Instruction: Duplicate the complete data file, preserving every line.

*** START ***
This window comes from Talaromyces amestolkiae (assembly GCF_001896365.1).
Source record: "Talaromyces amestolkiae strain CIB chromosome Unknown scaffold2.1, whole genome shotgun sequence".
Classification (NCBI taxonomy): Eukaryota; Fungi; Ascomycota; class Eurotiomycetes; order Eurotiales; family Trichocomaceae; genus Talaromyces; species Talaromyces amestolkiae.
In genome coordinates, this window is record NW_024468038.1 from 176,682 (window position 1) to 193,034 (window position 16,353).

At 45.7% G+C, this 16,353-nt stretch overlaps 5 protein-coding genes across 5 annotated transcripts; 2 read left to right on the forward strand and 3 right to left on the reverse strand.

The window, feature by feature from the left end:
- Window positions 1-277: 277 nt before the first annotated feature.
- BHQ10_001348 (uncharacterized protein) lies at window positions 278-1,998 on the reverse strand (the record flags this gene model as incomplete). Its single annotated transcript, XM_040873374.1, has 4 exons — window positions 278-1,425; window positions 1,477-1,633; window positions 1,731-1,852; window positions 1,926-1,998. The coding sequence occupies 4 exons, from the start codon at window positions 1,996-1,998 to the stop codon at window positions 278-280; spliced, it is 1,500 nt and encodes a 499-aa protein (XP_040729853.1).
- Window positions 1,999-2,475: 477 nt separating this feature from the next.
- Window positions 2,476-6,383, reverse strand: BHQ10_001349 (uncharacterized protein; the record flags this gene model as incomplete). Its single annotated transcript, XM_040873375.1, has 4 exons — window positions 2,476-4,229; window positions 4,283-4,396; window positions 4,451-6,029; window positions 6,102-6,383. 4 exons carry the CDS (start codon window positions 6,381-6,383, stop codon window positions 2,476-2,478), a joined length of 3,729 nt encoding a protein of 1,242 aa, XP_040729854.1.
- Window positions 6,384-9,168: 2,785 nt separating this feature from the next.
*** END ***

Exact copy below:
This window comes from Talaromyces amestolkiae (assembly GCF_001896365.1).
Source record: "Talaromyces amestolkiae strain CIB chromosome Unknown scaffold2.1, whole genome shotgun sequence".
Classification (NCBI taxonomy): Eukaryota; Fungi; Ascomycota; class Eurotiomycetes; order Eurotiales; family Trichocomaceae; genus Talaromyces; species Talaromyces amestolkiae.
In genome coordinates, this window is record NW_024468038.1 from 176,682 (window position 1) to 193,034 (window position 16,353).

At 45.7% G+C, this 16,353-nt stretch overlaps 5 protein-coding genes across 5 annotated transcripts; 2 read left to right on the forward strand and 3 right to left on the reverse strand.

The window, feature by feature from the left end:
- Window positions 1-277: 277 nt before the first annotated feature.
- BHQ10_001348 (uncharacterized protein) lies at window positions 278-1,998 on the reverse strand (the record flags this gene model as incomplete). Its single annotated transcript, XM_040873374.1, has 4 exons — window positions 278-1,425; window positions 1,477-1,633; window positions 1,731-1,852; window positions 1,926-1,998. The coding sequence occupies 4 exons, from the start codon at window positions 1,996-1,998 to the stop codon at window positions 278-280; spliced, it is 1,500 nt and encodes a 499-aa protein (XP_040729853.1).
- Window positions 1,999-2,475: 477 nt separating this feature from the next.
- Window positions 2,476-6,383, reverse strand: BHQ10_001349 (uncharacterized protein; the record flags this gene model as incomplete). Its single annotated transcript, XM_040873375.1, has 4 exons — window positions 2,476-4,229; window positions 4,283-4,396; window positions 4,451-6,029; window positions 6,102-6,383. 4 exons carry the CDS (start codon window positions 6,381-6,383, stop codon window positions 2,476-2,478), a joined length of 3,729 nt encoding a protein of 1,242 aa, XP_040729854.1.
- Window positions 6,384-9,168: 2,785 nt separating this feature from the next.